The west and north sides of Stirling’s fortress-crowned, grey volcanic crag are deeply skirted by woods laced with paths, and where to stroll is a year-round delight, above.
Five minutes’ walk from the city’s main drag, the Back Walk, dating from 1723, winds beneath the Town Wall and round the base of the castle, offering a plethora of spectacular panoramas. Down in the woods, a felled beech has been chainsaw-sculpted into a dragon, unicorn and wolf, fronted by a gnomic Highlander.
Abutting the castle’s north side, the open and gorse-studded Gowan Hill faces the Wallace Monument, with the Ochils as the backdrop.
PRINCES STREET GARDENS, EDINBURGH
Once it was the noisome Nor’ Loch, drained in the 1760s, then a private park for the residents of Princes Street until, in 1876, the great unwashed were admitted to feast their eyes on the naked nymphs, body-painted in gold, of the Ross Fountain.
Lots of seats, grass, pigeons, squirrels, trees and shrubs, Scotch thistles, flower beds and a floral clock – though I do wish the grimly crumbling Ross Bandstand were replaced by an elegantly modern performance pod.
Britain’s oldest public space – once the site of “Scotch Washing” where women in tucked-up skirts trampled their linen in wooden tubs (an early visitor attraction) – was landscaped in 1826 and recently restored.
Among the wide green spaces there are more trees than ever, many monuments, including the greatest terracotta fountain in the universe, a large planting of decorative grasses, a reach of goose-waddled “Bonnie banks of Clyde”, and much, much more in and around Scotland’s finest public park.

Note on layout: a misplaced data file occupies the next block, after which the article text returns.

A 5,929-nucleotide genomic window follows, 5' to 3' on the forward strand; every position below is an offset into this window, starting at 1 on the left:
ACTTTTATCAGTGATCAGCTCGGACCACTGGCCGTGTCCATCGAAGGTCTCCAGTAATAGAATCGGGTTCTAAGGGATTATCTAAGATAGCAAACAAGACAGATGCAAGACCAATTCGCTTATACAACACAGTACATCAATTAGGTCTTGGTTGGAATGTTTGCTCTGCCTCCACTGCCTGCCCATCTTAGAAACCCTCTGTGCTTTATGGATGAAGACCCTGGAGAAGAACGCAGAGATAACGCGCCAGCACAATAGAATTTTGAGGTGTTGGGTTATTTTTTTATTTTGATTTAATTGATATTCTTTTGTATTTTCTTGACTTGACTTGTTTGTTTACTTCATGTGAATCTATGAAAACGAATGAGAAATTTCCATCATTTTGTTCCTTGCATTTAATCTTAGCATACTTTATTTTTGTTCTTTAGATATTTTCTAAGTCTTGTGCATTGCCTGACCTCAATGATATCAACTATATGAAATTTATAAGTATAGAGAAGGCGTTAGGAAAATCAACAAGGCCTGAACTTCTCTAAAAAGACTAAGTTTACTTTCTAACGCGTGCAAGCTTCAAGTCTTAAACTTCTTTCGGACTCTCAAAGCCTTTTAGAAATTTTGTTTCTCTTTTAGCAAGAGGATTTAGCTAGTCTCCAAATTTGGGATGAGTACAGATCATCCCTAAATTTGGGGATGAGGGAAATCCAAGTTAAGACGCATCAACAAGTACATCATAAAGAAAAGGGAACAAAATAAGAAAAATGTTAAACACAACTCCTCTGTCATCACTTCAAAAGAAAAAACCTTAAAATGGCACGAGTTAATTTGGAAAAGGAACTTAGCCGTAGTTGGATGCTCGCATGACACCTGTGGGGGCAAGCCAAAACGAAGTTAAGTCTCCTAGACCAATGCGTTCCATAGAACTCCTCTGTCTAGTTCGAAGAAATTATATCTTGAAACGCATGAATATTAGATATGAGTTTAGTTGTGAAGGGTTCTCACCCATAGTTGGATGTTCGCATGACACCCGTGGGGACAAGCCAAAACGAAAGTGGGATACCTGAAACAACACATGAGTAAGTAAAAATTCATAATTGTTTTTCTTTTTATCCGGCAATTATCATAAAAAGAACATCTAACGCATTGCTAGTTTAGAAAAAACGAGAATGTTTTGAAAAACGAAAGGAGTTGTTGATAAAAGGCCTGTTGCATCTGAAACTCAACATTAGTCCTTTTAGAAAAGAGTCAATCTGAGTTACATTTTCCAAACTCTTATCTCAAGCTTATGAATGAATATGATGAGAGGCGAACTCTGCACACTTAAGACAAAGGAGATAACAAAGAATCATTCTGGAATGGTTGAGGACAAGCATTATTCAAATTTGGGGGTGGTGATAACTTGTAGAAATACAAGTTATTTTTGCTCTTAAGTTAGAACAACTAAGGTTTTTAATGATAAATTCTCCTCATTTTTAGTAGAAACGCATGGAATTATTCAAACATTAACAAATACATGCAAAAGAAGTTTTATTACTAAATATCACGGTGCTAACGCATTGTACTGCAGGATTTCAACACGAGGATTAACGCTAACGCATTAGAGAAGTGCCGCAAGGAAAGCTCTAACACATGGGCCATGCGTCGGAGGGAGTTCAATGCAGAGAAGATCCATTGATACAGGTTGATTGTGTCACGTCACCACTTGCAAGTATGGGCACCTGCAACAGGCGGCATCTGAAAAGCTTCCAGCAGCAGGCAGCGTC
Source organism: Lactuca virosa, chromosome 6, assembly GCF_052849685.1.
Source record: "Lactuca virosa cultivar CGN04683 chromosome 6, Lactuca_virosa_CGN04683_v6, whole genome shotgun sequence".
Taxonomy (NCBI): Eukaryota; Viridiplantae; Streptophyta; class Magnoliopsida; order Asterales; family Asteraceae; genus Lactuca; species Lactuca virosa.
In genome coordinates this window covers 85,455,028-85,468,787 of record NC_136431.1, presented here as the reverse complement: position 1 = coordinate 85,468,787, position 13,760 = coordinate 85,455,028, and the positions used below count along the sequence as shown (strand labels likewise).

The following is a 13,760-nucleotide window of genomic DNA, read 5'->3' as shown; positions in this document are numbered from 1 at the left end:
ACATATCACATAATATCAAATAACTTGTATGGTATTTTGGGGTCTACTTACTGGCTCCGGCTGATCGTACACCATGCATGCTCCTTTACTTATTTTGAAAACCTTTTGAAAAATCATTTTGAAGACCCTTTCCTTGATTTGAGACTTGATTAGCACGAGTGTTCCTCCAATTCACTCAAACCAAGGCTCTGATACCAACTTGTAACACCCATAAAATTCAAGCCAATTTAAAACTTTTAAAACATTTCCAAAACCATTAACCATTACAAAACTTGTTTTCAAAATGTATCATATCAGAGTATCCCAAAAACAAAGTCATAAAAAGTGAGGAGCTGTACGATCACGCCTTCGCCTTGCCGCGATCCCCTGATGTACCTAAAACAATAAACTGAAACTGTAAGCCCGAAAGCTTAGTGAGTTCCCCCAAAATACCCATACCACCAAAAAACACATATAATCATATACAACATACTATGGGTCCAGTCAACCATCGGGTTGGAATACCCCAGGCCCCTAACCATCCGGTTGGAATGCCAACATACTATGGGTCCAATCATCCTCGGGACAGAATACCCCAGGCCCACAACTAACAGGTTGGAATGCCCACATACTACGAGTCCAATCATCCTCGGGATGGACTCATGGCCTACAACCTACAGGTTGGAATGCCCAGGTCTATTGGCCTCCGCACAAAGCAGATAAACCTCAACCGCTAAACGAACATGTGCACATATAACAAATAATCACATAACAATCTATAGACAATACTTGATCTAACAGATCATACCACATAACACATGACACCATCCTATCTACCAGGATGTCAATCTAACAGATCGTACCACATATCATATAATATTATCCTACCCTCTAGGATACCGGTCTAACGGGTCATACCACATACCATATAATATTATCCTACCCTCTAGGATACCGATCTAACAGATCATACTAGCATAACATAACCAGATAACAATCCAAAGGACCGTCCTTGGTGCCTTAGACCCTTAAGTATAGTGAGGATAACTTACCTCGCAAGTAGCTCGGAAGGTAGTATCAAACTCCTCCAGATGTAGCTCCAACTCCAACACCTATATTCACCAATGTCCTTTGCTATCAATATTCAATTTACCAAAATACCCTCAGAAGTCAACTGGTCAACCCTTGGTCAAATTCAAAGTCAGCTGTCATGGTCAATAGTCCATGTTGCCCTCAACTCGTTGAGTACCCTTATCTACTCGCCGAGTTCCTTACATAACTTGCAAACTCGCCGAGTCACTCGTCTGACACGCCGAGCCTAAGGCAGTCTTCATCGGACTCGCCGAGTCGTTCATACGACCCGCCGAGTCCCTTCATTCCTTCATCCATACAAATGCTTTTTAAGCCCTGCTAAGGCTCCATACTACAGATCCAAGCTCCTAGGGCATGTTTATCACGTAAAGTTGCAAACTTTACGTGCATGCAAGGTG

UNION TERRACE GARDENS, ABERDEEN
These sunken gardens were opened along the culverted Denburn in 1877. Oil services tycoon Sir Ian Wood has offered over £85 million towards raising the site to street level and creating “a cross between the grand Italian piazza and a mini Central Park”.
On 2 March, after a referendum in which 90000 people voted it was announced that 52% had voted for the City Garden Project, moving the project to the next stage.
NESS ISLANDS, INVERNESS
A short distance as the herring gull flies from her perch atop Flora MacDonald’s statuesque head at Inverness Castle sit these pleasant islands in the stream. Across the bridges, among the trees, where wild lives are lived, planted with sculptures in wood and iron, the walkways lead to the Caledonian Canal towpath, Bught Park with its Floral Hall and gardens, and child-friendly Whin Park.
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Weather for Edinburgh
Saturday 18 May 2013
Temperature: 9 C to 13 C
Wind Speed: 18 mph
Wind direction: North east
Temperature: 9 C to 18 C
Wind Speed: 8 mph
Wind direction: North east